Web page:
By Andrew Brinker, Point Park News Service
Students woke up early this morning but not just to get to class. Instead, hundreds, maybe more than ever before, headed to the Epiphany Catholic Church in Downtown Pittsburgh, the designated polling place for those registered to vote on campus.
By early afternoon, the Catholic church was packed with voters. The line formed through the main voting area, and some students reported waiting for over an hour and a half.
Point Park students didn’t seem to mind the wait, though, as they excitedly anticipated the chance to make their voices heard. “Everybody has been posting about it and talking about it in classes about going out to vote,” said sophomore performance and practice major Seth Hanley. “This is the most excitement I’ve seen about anything political that isn’t, you know, negative.”
Voter excitement among students has been a popular theme this year, as voter registration numbers among those 18-25 are increasing nationwide. In 2018 alone, voter registration among Pennsylvanian youth has gone up by 10 percent, according to data gathered by the Washington, D.C.-based research firm TargetSmart.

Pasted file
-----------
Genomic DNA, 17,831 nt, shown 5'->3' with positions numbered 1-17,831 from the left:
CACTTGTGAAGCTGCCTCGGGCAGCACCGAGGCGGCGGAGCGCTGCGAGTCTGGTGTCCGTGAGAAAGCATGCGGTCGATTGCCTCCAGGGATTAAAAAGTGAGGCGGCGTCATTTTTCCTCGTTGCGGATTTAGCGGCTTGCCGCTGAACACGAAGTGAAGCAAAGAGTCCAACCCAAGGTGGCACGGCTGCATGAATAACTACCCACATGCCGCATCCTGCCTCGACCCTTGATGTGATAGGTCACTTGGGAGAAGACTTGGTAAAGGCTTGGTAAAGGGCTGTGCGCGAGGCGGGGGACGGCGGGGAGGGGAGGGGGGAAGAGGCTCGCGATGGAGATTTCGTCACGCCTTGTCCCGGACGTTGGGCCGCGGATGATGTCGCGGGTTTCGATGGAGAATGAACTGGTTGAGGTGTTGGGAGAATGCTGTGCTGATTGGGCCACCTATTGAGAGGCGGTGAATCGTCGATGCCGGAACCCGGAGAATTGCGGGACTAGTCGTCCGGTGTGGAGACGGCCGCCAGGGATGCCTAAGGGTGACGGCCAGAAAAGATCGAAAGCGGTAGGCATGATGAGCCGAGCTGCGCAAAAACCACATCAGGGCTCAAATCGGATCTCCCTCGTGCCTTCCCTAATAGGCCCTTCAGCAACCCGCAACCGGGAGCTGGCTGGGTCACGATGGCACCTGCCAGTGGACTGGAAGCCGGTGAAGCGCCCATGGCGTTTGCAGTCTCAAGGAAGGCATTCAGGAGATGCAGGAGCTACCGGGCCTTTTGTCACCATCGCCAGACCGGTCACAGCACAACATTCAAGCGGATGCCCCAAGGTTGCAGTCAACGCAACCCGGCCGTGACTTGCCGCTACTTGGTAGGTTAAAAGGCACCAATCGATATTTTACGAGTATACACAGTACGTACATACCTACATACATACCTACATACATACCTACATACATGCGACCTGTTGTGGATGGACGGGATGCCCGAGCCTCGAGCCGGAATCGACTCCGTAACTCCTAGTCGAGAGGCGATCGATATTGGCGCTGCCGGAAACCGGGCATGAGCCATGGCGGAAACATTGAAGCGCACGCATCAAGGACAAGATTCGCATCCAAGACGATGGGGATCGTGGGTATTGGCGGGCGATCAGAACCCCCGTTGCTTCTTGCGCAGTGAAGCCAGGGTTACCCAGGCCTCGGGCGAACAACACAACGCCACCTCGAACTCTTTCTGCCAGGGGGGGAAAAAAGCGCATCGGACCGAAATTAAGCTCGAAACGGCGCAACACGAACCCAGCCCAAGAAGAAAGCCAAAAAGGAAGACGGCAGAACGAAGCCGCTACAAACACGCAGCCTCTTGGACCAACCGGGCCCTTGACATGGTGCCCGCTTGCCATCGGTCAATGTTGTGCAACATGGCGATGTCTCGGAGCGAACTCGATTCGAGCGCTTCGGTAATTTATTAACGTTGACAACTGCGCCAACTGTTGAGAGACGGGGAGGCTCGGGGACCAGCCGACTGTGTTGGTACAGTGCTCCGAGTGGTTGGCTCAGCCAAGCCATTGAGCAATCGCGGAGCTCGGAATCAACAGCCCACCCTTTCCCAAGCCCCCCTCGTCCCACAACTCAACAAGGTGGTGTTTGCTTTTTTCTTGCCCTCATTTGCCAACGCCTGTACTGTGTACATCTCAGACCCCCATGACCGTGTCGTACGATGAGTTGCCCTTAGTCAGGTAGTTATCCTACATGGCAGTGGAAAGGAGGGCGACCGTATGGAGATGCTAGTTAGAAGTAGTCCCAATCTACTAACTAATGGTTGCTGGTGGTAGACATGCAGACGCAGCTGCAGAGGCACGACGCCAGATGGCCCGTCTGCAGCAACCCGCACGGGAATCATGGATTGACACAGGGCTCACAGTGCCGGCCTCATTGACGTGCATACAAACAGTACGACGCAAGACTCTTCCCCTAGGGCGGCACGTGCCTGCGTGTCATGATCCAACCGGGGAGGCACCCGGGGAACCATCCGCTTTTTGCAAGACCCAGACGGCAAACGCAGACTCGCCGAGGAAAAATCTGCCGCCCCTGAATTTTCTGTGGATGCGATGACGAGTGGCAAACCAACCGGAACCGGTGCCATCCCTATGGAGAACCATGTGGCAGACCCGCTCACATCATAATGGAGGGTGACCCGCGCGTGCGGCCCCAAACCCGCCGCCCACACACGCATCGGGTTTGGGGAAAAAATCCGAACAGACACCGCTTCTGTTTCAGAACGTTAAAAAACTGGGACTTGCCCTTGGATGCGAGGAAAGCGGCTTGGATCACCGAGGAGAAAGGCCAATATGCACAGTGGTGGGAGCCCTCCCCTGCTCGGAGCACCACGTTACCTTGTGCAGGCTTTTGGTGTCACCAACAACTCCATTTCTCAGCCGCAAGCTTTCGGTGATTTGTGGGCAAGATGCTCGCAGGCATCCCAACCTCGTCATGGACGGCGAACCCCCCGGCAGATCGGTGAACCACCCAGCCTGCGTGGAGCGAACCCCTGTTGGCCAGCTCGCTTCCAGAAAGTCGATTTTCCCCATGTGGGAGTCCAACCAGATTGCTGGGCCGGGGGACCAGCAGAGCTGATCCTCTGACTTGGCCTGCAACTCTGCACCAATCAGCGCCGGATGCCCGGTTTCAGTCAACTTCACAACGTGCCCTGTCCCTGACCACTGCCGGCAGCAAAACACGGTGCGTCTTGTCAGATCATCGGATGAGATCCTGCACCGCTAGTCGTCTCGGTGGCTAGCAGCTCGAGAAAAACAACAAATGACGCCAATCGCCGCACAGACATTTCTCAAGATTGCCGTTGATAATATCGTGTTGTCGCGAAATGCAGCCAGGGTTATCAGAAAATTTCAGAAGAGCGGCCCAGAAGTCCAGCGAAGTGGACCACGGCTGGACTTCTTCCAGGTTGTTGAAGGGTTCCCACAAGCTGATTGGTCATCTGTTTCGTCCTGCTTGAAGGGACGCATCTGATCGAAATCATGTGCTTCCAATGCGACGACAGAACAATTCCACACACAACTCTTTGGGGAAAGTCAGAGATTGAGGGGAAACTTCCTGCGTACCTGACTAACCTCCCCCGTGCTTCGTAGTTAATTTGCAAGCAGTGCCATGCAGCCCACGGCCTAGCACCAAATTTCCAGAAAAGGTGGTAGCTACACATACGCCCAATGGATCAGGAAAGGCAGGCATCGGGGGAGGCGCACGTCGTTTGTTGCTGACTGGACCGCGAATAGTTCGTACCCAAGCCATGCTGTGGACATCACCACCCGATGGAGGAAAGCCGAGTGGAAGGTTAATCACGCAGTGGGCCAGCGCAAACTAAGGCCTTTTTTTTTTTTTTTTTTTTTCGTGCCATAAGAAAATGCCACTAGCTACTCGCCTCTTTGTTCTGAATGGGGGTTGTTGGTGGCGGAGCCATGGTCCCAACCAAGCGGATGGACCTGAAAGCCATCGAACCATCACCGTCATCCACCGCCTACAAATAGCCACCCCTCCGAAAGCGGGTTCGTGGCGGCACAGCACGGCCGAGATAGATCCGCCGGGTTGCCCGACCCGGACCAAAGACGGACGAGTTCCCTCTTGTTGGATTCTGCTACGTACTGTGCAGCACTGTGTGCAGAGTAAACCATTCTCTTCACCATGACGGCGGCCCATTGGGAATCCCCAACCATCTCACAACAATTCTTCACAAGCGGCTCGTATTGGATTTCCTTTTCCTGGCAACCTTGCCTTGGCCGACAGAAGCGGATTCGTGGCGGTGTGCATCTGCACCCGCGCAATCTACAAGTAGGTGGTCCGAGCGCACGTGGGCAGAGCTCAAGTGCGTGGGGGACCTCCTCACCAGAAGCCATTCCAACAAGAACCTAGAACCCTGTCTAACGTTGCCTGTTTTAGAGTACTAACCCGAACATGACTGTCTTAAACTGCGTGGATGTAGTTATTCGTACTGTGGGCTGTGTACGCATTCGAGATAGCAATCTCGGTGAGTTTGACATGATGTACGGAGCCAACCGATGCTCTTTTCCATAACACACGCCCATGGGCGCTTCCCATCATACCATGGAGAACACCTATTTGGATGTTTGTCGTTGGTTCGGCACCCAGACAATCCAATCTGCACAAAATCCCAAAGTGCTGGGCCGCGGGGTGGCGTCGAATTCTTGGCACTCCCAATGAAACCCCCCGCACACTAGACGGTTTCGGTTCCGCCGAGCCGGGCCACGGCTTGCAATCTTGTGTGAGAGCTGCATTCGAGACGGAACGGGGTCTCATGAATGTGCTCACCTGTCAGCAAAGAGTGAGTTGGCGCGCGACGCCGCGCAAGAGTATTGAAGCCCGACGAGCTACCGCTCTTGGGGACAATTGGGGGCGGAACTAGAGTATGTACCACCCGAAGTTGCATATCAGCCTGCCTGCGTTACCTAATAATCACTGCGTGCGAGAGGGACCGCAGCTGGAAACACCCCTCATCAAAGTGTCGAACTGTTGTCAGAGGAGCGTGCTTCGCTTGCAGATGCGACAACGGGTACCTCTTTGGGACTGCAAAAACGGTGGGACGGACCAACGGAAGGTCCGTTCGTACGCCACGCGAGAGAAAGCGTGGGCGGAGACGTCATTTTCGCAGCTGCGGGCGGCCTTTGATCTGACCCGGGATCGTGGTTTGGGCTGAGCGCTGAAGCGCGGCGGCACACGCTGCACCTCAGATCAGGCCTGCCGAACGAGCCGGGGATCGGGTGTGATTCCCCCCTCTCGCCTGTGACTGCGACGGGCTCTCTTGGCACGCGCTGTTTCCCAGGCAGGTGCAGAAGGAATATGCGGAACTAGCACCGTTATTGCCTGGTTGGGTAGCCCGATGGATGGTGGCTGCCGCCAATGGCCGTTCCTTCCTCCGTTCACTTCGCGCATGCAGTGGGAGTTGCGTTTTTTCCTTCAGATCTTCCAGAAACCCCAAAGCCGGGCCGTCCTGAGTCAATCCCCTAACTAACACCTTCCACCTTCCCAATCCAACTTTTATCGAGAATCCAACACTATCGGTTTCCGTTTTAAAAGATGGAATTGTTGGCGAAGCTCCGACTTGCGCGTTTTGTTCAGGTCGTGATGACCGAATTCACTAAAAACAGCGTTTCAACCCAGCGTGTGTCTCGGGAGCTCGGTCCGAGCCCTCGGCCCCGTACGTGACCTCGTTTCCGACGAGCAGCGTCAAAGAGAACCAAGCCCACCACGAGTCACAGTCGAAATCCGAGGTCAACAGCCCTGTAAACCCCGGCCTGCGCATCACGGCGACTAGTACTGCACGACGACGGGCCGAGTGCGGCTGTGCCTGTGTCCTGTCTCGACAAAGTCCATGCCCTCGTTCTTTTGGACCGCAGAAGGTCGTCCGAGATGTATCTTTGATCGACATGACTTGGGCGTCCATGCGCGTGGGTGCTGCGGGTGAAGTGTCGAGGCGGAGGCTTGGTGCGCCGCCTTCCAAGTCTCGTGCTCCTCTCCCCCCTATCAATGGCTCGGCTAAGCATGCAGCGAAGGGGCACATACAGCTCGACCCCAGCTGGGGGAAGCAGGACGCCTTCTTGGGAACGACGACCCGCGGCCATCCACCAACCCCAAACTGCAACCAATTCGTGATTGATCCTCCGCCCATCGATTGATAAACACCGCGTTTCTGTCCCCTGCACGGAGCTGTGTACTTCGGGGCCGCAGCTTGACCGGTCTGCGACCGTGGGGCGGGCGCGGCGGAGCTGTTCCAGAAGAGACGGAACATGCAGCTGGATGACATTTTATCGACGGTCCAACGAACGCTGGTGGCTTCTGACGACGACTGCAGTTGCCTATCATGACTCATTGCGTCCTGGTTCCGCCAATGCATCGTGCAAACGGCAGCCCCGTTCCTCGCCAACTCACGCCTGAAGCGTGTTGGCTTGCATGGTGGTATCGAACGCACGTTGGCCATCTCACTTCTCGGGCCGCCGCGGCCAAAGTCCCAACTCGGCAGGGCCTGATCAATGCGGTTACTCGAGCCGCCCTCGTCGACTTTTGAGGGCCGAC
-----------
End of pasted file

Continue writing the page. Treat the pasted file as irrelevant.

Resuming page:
The increased number is one thing to consider. Civic duty is another. “I mean people died for our right to vote,” said junior broadcast reporting major Lindsay Carson. “So, I think it’s important that we use that right, especially as young people since we’re the future of this country.”
While students expressed their excitement for heading to the polls and voting, many appeared to be “voting blue,” as material specifically in support of Democratic candidates was distributed outside of the polls, and many voters wearing Democratic merchandise could be spotted waiting in line.
In order for students to head to the polls, they had to have a way to get to the polls. As a part of this year’s student youth voter movement, Point Park students were provided with late shuttles to the polls that ran from 4 to 8 p.m., and a code for $20 of free credit for the transportation app Lyft.
A long afternoon for Point Park students left nothing except waiting for outcomes.
Election results began to roll in shortly after 8 o’clock. Point Park’s student-run U-View Television station hosted live election coverage in collaboration with the student-run radio station WPPJ and the Point Park News Service in the Center for Media Innovation to bring an end to election day 2018.